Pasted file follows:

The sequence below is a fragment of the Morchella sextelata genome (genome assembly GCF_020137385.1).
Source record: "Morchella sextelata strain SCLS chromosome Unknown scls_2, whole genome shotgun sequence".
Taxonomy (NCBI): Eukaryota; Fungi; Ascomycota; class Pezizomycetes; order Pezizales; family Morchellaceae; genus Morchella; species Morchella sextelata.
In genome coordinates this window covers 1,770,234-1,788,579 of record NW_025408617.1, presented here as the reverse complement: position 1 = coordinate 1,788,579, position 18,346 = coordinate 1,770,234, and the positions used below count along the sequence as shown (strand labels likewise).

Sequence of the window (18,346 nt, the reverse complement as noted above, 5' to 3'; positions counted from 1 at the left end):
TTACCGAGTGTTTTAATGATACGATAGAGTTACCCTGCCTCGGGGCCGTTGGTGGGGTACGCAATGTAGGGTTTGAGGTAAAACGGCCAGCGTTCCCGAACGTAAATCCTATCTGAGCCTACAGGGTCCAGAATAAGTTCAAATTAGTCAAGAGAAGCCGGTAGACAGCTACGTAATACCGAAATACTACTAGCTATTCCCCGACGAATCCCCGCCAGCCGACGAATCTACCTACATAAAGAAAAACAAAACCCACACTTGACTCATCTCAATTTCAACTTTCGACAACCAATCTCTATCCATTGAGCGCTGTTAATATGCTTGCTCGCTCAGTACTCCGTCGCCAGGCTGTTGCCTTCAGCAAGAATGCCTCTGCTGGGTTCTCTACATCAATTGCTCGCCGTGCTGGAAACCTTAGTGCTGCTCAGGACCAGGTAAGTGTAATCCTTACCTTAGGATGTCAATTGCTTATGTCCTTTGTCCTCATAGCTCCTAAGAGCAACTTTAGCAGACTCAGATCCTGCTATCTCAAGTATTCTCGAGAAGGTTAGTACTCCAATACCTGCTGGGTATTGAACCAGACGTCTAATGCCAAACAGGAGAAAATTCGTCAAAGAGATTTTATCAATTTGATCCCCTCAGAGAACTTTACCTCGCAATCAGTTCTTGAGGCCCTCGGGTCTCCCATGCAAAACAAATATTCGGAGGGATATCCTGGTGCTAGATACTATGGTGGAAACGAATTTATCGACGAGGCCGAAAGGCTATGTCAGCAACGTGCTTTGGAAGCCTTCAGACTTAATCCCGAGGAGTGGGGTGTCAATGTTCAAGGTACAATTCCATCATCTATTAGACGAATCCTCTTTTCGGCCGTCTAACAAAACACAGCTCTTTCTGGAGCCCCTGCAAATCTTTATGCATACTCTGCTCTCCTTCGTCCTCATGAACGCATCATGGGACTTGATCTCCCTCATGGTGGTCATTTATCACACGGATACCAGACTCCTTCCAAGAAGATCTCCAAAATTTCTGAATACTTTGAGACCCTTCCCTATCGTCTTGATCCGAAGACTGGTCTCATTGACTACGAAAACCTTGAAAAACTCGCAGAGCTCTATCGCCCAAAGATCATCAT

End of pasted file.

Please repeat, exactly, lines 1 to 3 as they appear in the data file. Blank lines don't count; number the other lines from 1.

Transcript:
The sequence below is a fragment of the Morchella sextelata genome (genome assembly GCF_020137385.1).
Source record: "Morchella sextelata strain SCLS chromosome Unknown scls_2, whole genome shotgun sequence".
Taxonomy (NCBI): Eukaryota; Fungi; Ascomycota; class Pezizomycetes; order Pezizales; family Morchellaceae; genus Morchella; species Morchella sextelata.